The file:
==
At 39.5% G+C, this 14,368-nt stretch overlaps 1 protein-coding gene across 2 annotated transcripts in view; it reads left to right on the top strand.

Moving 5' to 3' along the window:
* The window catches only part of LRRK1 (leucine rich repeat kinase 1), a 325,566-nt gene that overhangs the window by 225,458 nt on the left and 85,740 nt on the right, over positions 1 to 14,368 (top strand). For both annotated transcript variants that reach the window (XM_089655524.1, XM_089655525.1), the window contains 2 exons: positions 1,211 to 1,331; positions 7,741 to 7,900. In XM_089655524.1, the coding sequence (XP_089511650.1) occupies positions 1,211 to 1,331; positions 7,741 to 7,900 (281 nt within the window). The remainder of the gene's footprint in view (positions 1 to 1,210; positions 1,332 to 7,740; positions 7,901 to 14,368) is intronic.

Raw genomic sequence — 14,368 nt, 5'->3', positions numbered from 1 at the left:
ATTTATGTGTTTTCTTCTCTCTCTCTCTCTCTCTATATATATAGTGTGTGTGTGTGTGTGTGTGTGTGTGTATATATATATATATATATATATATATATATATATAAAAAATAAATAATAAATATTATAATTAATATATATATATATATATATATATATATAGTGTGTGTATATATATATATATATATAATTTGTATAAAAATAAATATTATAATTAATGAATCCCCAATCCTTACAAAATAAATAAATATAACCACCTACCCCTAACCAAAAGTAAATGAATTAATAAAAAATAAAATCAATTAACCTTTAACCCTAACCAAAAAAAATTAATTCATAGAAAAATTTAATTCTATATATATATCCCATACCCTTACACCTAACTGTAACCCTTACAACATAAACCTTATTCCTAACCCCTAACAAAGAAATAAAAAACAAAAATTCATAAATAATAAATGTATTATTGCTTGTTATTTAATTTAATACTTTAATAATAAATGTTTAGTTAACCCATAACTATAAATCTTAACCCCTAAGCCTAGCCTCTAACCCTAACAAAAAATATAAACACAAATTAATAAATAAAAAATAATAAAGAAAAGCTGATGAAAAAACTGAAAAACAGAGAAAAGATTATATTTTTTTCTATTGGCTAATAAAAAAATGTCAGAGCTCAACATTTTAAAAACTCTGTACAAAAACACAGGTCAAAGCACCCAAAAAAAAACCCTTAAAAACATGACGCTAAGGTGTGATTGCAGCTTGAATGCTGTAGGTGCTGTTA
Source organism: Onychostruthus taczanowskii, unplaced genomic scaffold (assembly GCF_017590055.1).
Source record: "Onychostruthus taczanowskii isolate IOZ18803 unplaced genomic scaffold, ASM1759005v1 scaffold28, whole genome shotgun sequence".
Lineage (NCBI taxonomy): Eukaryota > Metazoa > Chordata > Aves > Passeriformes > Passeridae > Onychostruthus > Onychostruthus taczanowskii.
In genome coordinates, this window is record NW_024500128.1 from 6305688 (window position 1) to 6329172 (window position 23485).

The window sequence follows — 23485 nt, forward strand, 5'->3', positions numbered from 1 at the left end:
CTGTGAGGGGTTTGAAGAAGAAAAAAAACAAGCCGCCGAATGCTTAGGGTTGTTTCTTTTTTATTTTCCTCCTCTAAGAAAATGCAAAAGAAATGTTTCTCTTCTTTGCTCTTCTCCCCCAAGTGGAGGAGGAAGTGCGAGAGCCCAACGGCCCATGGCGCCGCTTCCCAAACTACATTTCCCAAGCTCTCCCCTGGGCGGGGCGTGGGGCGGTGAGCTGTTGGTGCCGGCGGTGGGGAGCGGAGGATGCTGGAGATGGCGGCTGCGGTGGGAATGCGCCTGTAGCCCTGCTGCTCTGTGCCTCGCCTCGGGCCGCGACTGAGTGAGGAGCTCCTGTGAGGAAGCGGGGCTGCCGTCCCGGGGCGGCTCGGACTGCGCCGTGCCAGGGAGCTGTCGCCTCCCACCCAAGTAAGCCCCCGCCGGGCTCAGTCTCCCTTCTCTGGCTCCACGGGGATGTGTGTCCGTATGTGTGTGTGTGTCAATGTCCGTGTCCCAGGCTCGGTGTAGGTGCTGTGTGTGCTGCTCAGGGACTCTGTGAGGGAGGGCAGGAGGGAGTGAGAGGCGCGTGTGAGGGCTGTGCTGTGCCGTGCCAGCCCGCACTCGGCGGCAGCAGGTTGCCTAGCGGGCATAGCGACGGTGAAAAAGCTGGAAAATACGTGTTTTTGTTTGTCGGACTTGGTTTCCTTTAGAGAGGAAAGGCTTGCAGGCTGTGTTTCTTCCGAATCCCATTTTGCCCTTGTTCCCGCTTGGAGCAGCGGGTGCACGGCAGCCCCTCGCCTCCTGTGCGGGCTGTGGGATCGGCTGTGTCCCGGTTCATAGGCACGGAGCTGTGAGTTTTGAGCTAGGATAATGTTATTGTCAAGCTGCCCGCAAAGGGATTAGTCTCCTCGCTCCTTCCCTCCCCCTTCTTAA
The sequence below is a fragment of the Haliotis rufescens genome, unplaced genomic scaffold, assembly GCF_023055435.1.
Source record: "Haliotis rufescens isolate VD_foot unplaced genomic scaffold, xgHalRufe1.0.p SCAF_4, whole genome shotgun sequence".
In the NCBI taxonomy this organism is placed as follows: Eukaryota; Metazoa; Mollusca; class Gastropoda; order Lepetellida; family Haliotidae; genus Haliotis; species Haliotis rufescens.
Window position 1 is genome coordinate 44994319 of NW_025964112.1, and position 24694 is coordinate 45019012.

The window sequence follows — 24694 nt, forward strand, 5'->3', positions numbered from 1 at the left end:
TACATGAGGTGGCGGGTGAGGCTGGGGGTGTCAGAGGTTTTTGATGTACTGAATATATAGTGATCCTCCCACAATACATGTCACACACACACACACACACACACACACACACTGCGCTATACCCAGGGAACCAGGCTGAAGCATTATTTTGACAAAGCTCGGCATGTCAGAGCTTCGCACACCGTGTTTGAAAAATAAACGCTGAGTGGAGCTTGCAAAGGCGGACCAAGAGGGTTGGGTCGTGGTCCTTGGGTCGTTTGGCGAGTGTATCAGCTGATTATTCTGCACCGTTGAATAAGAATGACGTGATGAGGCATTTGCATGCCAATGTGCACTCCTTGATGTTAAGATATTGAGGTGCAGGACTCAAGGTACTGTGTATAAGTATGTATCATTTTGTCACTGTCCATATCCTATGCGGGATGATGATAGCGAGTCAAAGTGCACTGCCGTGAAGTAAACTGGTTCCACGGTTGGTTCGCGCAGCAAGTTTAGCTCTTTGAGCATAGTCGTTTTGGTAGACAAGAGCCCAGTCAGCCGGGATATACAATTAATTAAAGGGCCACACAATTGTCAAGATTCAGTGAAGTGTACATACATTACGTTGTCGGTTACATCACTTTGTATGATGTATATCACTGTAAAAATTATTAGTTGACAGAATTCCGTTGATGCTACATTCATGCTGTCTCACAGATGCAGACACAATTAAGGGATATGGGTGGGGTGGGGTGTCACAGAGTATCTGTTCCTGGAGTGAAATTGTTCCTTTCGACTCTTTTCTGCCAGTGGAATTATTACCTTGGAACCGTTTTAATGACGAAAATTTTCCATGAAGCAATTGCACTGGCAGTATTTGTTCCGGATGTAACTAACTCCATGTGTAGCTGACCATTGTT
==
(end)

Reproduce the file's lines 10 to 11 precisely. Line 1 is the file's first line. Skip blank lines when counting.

The window sequence follows — 23485 nt, forward strand, 5'->3', positions numbered from 1 at the left end:
CTGTGAGGGGTTTGAAGAAGAAAAAAAACAAGCCGCCGAATGCTTAGGGTTGTTTCTTTTTTATTTTCCTCCTCTAAGAAAATGCAAAAGAAATGTTTCTCTTCTTTGCTCTTCTCCCCCAAGTGGAGGAGGAAGTGCGAGAGCCCAACGGCCCATGGCGCCGCTTCCCAAACTACATTTCCCAAGCTCTCCCCTGGGCGGGGCGTGGGGCGGTGAGCTGTTGGTGCCGGCGGTGGGGAGCGGAGGATGCTGGAGATGGCGGCTGCGGTGGGAATGCGCCTGTAGCCCTGCTGCTCTGTGCCTCGCCTCGGGCCGCGACTGAGTGAGGAGCTCCTGTGAGGAAGCGGGGCTGCCGTCCCGGGGCGGCTCGGACTGCGCCGTGCCAGGGAGCTGTCGCCTCCCACCCAAGTAAGCCCCCGCCGGGCTCAGTCTCCCTTCTCTGGCTCCACGGGGATGTGTGTCCGTATGTGTGTGTGTGTCAATGTCCGTGTCCCAGGCTCGGTGTAGGTGCTGTGTGTGCTGCTCAGGGACTCTGTGAGGGAGGGCAGGAGGGAGTGAGAGGCGCGTGTGAGGGCTGTGCTGTGCCGTGCCAGCCCGCACTCGGCGGCAGCAGGTTGCCTAGCGGGCATAGCGACGGTGAAAAAGCTGGAAAATACGTGTTTTTGTTTGTCGGACTTGGTTTCCTTTAGAGAGGAAAGGCTTGCAGGCTGTGTTTCTTCCGAATCCCATTTTGCCCTTGTTCCCGCTTGGAGCAGCGGGTGCACGGCAGCCCCTCGCCTCCTGTGCGGGCTGTGGGATCGGCTGTGTCCCGGTTCATAGGCACGGAGCTGTGAGTTTTGAGCTAGGATAATGTTATTGTCAAGCTGCCCGCAAAGGGATTAGTCTCCTCGCTCCTTCCCTCCCCCTTCTTAA